But then your son fanned the next five and in the next inning, Charlie at center remembered Coach’s mantra, In the outfield the first step is back, and caught the ball. In the heel of his glove. And he held on. (Earlier in the day, Charlie didn’t even want to suit up, but his mother insisted, You signed up for this, so blessedly, he was there.) No more runs scored. Suddenly, the team was in the lead. The closer did his job. Your son’s team eventually won. Your son and Charlie each received a game ball.
Life lesson: persevere, show up. Then congratulate yourself for your hard work. It looks like a beat up ball, but it is so much more. Do avoid hoarding, consider the thing in context and do filter in the mementos that really mean something. The wedding band, the first dollar from the lemonade stand, the scan from the first sonogram. It’s not an object, it’s a memory.
Play the Whole Season
If your son breaks his arm, suggest he keep score with his other hand. You don’t need excellent penmanship these days. Heck, with all the scorekeeping apps available you simply need to be able to poke the touchscreen. He’s in the dugout with his team and coach knows he can count on him.
If he is on that team that can’t buy a win, don’t drop out of the league. I sat next to a father at one game who declared midseason, “Yeh, we’ve won two games, today may be my boy’s last game.” Kids watch what decisions we make and what we say. You may not be happy, but your kid may be having a blast in the dugout and warming up the outfielders between innings, not to mention learning to make corrections, learning to cope. This is about character, not winning at all costs.
Life lesson: every event leads to an understanding about yourself, about others in a way you may never have anticipated. Listen. Wait and take it all in before you judge. It’s endurance, flexibility and a damn good sense of humor that will see you through the seasons of adolescence, marriage and family and just living with yourself.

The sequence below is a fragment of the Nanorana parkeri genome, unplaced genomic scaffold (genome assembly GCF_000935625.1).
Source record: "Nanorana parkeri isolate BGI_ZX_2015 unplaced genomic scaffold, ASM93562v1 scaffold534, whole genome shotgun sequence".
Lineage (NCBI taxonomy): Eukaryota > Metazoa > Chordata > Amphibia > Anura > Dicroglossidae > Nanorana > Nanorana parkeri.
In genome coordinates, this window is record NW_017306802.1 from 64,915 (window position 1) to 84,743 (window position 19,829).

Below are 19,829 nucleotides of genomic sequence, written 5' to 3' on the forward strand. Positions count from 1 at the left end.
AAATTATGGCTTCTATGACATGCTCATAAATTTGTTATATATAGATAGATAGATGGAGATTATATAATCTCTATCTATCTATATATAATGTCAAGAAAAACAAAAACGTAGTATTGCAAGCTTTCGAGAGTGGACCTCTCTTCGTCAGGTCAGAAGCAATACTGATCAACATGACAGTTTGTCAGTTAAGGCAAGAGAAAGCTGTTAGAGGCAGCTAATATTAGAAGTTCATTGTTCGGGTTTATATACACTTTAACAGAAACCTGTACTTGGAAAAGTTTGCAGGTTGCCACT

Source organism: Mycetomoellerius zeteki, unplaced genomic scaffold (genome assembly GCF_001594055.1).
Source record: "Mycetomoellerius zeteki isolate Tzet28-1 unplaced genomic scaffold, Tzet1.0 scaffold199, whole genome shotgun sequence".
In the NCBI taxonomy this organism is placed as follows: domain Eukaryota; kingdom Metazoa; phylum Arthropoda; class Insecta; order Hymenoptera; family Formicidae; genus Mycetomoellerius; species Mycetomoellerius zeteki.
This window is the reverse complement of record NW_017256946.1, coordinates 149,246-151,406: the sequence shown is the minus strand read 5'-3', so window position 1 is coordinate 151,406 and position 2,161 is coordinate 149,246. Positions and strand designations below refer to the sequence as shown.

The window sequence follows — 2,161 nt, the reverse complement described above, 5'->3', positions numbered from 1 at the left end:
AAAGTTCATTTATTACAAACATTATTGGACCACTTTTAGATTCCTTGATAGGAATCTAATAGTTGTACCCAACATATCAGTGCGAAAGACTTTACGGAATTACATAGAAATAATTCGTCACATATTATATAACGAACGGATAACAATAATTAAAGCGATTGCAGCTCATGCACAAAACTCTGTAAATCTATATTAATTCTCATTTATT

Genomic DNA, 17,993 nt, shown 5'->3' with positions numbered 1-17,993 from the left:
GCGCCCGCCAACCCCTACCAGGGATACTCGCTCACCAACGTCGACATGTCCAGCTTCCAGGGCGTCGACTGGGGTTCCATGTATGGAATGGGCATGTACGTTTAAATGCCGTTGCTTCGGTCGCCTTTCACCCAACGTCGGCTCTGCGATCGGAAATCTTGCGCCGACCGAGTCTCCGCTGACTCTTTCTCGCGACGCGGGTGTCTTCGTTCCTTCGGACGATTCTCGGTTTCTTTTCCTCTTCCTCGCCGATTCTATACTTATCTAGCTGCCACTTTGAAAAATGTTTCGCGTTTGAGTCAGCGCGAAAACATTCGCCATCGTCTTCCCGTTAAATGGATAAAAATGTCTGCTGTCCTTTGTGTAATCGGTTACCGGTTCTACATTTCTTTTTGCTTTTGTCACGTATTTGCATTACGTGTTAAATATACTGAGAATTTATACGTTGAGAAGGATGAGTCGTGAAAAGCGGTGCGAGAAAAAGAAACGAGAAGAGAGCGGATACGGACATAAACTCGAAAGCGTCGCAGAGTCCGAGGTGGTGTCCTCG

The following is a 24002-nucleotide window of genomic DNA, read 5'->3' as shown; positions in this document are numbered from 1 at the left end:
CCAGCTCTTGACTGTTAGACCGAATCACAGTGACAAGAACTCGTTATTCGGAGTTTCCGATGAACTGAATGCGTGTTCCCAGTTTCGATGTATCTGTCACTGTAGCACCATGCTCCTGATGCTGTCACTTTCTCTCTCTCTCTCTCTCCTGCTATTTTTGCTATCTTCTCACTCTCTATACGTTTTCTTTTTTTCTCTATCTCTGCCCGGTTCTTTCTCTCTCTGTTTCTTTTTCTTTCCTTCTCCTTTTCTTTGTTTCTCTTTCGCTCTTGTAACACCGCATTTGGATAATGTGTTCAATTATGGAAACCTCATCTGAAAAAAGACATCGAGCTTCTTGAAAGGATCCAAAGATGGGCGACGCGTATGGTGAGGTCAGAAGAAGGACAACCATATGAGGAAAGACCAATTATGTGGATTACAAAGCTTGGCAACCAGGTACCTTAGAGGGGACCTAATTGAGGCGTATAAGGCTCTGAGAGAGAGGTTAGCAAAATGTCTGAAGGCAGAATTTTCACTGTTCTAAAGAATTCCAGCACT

The Invisible Thread
It connects every player, emanating from the pitcher to catcher battery, absorbing the infield and stretching into the outfield. Short and second back up every throwback from catcher to pitcher. Catcher and right back up first base with every grounder. Left is married to third. Outfielders are stars in a constellation that is a 400 feet deep net, calling for the ball, diving, fielding and catching everything from dribblers to bombs to line drives, all in elegant symbiosis. The thread connects Eddie in right to Ben at second, playing cut off to Owen, catching at home. Know where your teammates are and anticipate where they’ll head once the ball is smacked. Have your teammate’s back and you will get Tommy barreling in from third every time.
Life lesson: Every team member means something to each other just as we all do in our families, and communities. Nowadays kids become smart phone users before they even know how to talk on a phone and are instantly isolated from interaction, but on a Little League team — any youth sports team or activity group— child, siblings and parents learn to deal with and enjoy others.
Turn the fear of the losing season, the really annoying, loud uncle in the stands, that broken elbow into an understanding of place in the world and consequence. Little League simply doesn’t end after six innings.